I am becoming increasingly aware of, and anxious about, the huge difference between the culture of our two families, especially as we are now parents. WIBU to feel so pissed off about the birthday party? AIBU to worry so much about the different family cultures? Any advice on how to manage a scenario like this one?

WickedLazy Mon 20-Jun-16 02:04:30

"When my father arrived much later (he had to work and couldn't get out of it) nobody acknowledged him or spoke to him for quite some time. He felt like a stranger in his own home."

That's so rude!

I would have called mil on this. "My dad didn't enjoy the party, everyone left him out."

I would let dp and dc socialise with them without you. Have some you time when he sees them. Start putting your foot down and saying no. If you say no thank you regarding dc, and they go against that, then dp can go on his own to see them. Dp has to back you up on this though. Mil raised dp her way, you'll raise your dc your way. She has to respect that.

2nds Mon 20-Jun-16 02:08:14

Why would they all be expected to bring your mum gifts when it's a child's 1st birthday party as Its not an adults dinner party?
Your dad was very late and that was acceptable but them being late was awful. Was the party taking part on a day that was inconvenient for everyone apart from yourself and your mother?

I'd die if my fiance regarded my family as a clan and said that he didn't like the 'culture of this clan', in fact I'd probably disown him.

WickedLazy Mon 20-Jun-16 02:19:33

I think the op is feeling really bitter atm, and is being harsh, yes, but I can see why.

Overbearing people can be hard to deal with it. But you need to deal with it before you go batshit crazy over something stupid and make yourself look like a loon. What sort of stuff do they disagree with you about?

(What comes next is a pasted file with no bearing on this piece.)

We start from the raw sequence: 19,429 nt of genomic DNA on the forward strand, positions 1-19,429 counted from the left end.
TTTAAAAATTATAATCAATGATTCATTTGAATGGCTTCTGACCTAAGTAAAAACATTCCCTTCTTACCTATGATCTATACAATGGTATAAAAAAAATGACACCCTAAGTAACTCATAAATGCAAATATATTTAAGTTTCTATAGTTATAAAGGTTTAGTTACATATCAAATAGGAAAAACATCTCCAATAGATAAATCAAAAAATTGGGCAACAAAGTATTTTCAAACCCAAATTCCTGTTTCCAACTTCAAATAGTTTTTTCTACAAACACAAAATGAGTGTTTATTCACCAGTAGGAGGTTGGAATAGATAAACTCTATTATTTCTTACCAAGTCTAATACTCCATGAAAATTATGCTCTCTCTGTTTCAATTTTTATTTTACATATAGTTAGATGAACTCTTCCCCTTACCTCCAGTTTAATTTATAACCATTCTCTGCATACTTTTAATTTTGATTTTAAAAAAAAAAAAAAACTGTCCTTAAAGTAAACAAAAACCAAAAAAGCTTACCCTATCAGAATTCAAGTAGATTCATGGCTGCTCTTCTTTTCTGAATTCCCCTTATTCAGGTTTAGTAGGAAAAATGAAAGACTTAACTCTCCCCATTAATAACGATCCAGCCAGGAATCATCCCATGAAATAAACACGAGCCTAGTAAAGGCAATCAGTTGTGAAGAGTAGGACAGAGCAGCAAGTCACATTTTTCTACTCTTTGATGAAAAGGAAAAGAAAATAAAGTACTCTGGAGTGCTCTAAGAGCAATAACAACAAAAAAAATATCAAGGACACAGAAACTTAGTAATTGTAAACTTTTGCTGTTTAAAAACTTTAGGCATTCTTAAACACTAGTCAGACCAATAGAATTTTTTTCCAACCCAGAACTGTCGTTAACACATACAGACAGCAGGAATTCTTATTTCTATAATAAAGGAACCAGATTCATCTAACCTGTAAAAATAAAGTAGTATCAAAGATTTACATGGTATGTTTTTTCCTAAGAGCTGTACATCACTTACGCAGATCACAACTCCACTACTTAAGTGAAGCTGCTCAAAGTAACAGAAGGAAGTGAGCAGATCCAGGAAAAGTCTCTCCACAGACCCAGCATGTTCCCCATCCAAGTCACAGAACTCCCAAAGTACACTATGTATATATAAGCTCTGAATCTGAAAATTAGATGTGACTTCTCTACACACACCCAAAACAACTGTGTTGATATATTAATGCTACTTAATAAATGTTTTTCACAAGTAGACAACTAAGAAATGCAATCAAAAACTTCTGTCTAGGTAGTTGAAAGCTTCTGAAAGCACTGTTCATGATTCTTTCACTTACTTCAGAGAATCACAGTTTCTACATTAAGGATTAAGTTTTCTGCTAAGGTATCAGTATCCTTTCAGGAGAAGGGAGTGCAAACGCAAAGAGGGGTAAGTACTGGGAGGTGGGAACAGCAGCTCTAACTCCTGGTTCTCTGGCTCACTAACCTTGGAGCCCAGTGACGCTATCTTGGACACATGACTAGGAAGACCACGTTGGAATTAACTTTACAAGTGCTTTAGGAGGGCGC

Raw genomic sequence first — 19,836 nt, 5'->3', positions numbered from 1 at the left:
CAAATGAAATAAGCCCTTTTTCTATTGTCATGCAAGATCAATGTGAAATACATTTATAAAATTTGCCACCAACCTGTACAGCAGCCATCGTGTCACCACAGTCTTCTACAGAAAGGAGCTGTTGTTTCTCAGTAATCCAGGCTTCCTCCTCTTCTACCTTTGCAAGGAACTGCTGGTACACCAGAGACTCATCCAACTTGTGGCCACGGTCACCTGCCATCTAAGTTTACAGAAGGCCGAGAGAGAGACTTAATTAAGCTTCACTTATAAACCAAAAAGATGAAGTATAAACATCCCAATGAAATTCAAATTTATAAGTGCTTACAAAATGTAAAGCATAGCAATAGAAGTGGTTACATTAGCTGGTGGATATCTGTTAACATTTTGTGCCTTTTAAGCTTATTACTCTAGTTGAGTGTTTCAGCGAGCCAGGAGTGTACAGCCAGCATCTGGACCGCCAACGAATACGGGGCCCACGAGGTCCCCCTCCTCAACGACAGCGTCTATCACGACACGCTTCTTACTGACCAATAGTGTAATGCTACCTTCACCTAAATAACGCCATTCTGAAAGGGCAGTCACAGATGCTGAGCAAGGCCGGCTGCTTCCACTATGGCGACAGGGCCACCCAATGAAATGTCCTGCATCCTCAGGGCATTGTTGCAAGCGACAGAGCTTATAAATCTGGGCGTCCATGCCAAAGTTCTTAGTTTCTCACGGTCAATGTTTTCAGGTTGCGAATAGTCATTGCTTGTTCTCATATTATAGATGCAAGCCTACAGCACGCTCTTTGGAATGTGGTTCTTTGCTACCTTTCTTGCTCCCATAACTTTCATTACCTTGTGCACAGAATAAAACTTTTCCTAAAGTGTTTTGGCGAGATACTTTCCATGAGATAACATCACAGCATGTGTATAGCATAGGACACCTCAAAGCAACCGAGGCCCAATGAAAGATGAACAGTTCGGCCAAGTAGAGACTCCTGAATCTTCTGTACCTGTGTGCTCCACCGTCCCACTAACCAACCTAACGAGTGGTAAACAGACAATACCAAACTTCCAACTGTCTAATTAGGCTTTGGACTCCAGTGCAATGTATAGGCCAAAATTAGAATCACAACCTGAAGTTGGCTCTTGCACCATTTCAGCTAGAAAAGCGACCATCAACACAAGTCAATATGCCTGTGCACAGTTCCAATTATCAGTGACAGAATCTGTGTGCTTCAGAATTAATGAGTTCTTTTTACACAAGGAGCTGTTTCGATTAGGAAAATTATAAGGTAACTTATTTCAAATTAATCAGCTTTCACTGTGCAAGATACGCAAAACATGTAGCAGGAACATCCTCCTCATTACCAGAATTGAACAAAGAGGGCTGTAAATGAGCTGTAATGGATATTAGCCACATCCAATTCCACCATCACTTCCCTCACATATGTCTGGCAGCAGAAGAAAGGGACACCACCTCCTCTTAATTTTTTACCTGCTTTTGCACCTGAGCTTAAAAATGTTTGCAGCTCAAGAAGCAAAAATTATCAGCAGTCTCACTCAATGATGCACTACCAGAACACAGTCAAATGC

WickedLazy Mon 20-Jun-16 02:20:13

to deal with it? confused

Somerville Mon 20-Jun-16 02:30:33

If they brought your child birthday presents then you shouldn't expect them to also bring something for the hosts. (Don't get me wrong, lots of people would. But I don't think it's rude not to.)

Listen, it's good that your partner is supportive about your feelings here. That's important. I future, don't have big occasions with both families. His is never going to change enough to be inclusive to yours. See his family on their own. Let them do their own celebration for your child's second birthday. They'll all love it! And your child will get twice as much attention and all spread out, which is less oberwhelming. Then do a second party with your family. Invite friends to that one, since your parents are more welcoming hosts. And then be careful what gets posted on FB, so no one takes offence that they weren't invited to the 'real' event.